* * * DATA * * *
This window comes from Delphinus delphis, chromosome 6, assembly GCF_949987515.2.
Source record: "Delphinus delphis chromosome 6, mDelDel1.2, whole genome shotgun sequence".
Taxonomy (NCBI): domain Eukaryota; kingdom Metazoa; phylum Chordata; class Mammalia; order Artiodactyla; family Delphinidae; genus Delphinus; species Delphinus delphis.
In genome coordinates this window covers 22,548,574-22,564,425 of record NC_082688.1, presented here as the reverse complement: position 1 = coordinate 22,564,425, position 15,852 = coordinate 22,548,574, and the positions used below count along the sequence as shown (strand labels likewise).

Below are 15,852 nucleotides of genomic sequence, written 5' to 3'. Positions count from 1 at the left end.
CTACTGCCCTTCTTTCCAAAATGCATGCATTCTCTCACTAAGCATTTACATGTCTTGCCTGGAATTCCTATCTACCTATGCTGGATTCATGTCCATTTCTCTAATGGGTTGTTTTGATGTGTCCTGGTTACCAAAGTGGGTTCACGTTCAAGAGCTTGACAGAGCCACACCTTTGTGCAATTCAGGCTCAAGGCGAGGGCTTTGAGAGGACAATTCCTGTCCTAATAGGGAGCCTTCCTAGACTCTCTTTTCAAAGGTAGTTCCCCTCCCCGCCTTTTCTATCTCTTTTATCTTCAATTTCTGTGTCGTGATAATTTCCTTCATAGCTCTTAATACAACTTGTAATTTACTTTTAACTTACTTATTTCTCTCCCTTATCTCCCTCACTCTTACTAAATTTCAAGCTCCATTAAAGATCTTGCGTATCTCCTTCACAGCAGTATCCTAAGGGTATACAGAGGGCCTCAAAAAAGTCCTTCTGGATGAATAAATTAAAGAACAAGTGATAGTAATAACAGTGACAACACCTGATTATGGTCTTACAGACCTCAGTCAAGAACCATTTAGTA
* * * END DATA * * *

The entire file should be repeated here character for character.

This window comes from Delphinus delphis, chromosome 6, assembly GCF_949987515.2.
Source record: "Delphinus delphis chromosome 6, mDelDel1.2, whole genome shotgun sequence".
Taxonomy (NCBI): domain Eukaryota; kingdom Metazoa; phylum Chordata; class Mammalia; order Artiodactyla; family Delphinidae; genus Delphinus; species Delphinus delphis.
In genome coordinates this window covers 22,548,574-22,564,425 of record NC_082688.1, presented here as the reverse complement: position 1 = coordinate 22,564,425, position 15,852 = coordinate 22,548,574, and the positions used below count along the sequence as shown (strand labels likewise).

Below are 15,852 nucleotides of genomic sequence, written 5' to 3'. Positions count from 1 at the left end.
CTACTGCCCTTCTTTCCAAAATGCATGCATTCTCTCACTAAGCATTTACATGTCTTGCCTGGAATTCCTATCTACCTATGCTGGATTCATGTCCATTTCTCTAATGGGTTGTTTTGATGTGTCCTGGTTACCAAAGTGGGTTCACGTTCAAGAGCTTGACAGAGCCACACCTTTGTGCAATTCAGGCTCAAGGCGAGGGCTTTGAGAGGACAATTCCTGTCCTAATAGGGAGCCTTCCTAGACTCTCTTTTCAAAGGTAGTTCCCCTCCCCGCCTTTTCTATCTCTTTTATCTTCAATTTCTGTGTCGTGATAATTTCCTTCATAGCTCTTAATACAACTTGTAATTTACTTTTAACTTACTTATTTCTCTCCCTTATCTCCCTCACTCTTACTAAATTTCAAGCTCCATTAAAGATCTTGCGTATCTCCTTCACAGCAGTATCCTAAGGGTATACAGAGGGCCTCAAAAAAGTCCTTCTGGATGAATAAATTAAAGAACAAGTGATAGTAATAACAGTGACAACACCTGATTATGGTCTTACAGACCTCAGTCAAGAACCATTTAGTA